Wrongly Convicted Man Sues Lawyer Over Fees

By JEFF CARLTON
|  Wednesday, Sep 23, 2009  |  Updated 2:15 PM CDT
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Wrongly Convicted Man Sues Lawyer Over Fees

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A North Texas man exonerated by DNA evidence who expects to receive nearly $4.1 million for his quarter-century in prison has sued his attorney, who will take a $1 million cut after working to get more compensation for people who have been wrongly convicted.

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A North Texas man exonerated by DNA evidence who expects to receive nearly $4.1 million for his quarter-century in prison has sued his attorney, who will take a $1 million cut after working to get more compensation for people who have been wrongly convicted.

Steven Phillips, who filed the lawsuit last week, said Wednesday that attorney Kevin Glasheen deserves credit for lobbying Texas legislators to boost the state's settlement offers. But Glasheen never performed any legal work on his behalf, said Phillips, who was cleared in 2007 after spending nearly 25 years in prison for a 1982 sexual assault and burglary.

"It boils down to a simple thing: In my case, a million bucks is just unfair," Philips said.

Glasheen, a Lubbock attorney, represents about a dozen wrongly convicted men now eligible for compensation from the state of Texas, which has the most DNA exonerations in the nation.

One of them was Phillips, whose contract with the attorney was identical to the others. Glasheen would receive 40 percent of any court settlement, or 25 percent of any compensation from the state. Texas law prohibited those who accepted compensation from then suing for more money.

Glasheen filed federal civil rights lawsuits on behalf of several of those exonerated, but not Phillips. He then advised them to drop the suits while he led the effort to increase the state compensation, which had been $50,000 for each year a wrongly convicted person spent behind bars.

The exonerees and Glasheen were in Austin frequently during this year's session, eventually winning passage of a bill that made Texas the nation's most generous in compensating those who had been wrongly convicted. Exonerees will get $80,000 for each year they spent behind bars plus lifetime annuity payments that for most are worth at least $40,000 a year and often much more.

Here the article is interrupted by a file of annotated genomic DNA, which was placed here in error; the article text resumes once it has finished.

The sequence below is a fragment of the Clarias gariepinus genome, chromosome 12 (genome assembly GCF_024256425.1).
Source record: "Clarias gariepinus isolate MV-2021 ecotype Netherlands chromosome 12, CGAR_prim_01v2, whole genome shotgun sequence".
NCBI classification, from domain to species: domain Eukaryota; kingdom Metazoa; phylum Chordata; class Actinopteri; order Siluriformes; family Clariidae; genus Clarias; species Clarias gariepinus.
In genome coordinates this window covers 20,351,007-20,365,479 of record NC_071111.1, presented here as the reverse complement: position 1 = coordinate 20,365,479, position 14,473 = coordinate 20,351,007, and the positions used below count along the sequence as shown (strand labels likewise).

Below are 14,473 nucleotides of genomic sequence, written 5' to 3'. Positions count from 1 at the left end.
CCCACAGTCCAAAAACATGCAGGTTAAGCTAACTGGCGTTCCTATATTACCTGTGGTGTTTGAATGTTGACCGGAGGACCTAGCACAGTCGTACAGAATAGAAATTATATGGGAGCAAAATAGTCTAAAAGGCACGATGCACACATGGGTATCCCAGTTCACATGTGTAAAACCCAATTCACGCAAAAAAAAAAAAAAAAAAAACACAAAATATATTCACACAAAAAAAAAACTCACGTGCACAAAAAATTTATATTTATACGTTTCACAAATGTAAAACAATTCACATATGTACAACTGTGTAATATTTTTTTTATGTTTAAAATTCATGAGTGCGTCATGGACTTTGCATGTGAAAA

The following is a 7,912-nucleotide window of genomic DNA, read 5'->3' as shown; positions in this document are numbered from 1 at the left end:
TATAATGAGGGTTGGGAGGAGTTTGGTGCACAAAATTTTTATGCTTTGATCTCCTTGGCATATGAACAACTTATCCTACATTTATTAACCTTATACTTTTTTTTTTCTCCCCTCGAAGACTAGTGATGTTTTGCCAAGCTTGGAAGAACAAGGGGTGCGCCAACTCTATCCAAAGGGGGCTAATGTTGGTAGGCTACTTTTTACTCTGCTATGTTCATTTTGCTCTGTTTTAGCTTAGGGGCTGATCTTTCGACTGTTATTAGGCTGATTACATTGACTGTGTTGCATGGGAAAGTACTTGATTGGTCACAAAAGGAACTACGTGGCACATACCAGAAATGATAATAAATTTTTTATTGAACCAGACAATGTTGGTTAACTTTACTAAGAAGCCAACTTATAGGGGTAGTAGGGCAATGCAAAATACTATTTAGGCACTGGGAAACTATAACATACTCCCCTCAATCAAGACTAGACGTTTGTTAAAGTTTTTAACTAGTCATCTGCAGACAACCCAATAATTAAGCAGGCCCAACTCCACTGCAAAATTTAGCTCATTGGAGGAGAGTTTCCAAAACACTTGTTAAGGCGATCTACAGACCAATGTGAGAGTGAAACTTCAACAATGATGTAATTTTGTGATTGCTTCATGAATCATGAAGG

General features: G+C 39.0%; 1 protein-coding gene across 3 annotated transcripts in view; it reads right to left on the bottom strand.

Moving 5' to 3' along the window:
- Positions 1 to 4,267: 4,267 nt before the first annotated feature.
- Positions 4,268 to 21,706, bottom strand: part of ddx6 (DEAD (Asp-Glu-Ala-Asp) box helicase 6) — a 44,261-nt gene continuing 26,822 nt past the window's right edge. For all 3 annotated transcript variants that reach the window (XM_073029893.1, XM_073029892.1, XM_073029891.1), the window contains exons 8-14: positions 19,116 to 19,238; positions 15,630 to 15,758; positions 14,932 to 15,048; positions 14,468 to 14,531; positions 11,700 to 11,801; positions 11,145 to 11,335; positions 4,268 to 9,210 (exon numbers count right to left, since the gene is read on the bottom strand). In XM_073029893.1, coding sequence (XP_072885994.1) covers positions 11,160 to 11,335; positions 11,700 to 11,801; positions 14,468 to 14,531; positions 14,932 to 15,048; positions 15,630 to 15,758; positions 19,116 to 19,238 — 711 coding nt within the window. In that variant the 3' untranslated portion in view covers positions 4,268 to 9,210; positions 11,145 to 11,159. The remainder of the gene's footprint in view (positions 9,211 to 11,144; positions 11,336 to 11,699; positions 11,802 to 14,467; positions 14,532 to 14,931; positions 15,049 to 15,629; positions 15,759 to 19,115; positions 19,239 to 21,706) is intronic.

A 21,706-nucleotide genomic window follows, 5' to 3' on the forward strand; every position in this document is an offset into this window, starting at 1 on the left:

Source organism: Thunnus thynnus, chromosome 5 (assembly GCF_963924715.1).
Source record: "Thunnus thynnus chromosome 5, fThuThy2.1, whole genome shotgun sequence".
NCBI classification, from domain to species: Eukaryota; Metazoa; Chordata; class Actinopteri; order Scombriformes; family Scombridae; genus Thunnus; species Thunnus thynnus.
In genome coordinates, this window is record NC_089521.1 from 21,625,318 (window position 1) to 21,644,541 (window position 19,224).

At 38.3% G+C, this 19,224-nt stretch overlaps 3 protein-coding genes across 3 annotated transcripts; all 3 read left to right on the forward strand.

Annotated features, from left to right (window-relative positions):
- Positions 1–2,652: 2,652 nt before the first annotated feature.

Damien Brockmann, the legislative director for state Rep. Rafael Anchia, who sponsored the bill, said Glasheen was "fundamental in getting it passed."

Glasheen said the bill was all he worked on from November until May, that he was in Austin weekly and that he had another lawyer and some support staff working on compensation issues full time.

"We put a tremendous amount of time, money, effort and risk into this entire project," Glasheen said. "We have earned our fee and expect to collect it. I believe I did an outstanding job for these clients, and Steven's compensation more than tripled."

Under the old law, Phillips would have collected about $1.2 million. According to the new law, Phillips will eventually receive nearly $4.1 million. Glasheen said under the contact, he is entitled to $1 million.

Randy Turner, Phillips' new lawyer, called that "outrageous."

"He wasn't hired to be a lobbyist. He was hired to do legal work," Turner said. "I think it's pretty audacious for a lawyer to go down to Austin to lobby for a bill that will make him a lot of money and then try to claim the lobbying work was legal work."

Glasheen said he plans to file a countersuit accusing Turner and two other people of interfering with his legal contract with Phillips.

Phillips' case is more convoluted than most. DNA testing cleared him of a sexual assault and robbery, but he had pleaded guilty to nine similar sex crimes. He said he feared life sentences if he did not plead guilty to the other charges.

Based on DNA testing last year, authorities now believe Sidney Alvin Goodyear, who died in prison in 1998, committed all 11 crimes that sent Phillips to prison.

Phillips now works for a Christian publishing company in Dallas and is a part-time student at the University of Texas at Arlington. He's taking a criminal justice class on wrongful convictions in which students study old cases in an effort to free the innocent.

"Every case is different, and I don't pretend to speak for the other guys," Phillips said. "But in my case, there was no actual representation." 

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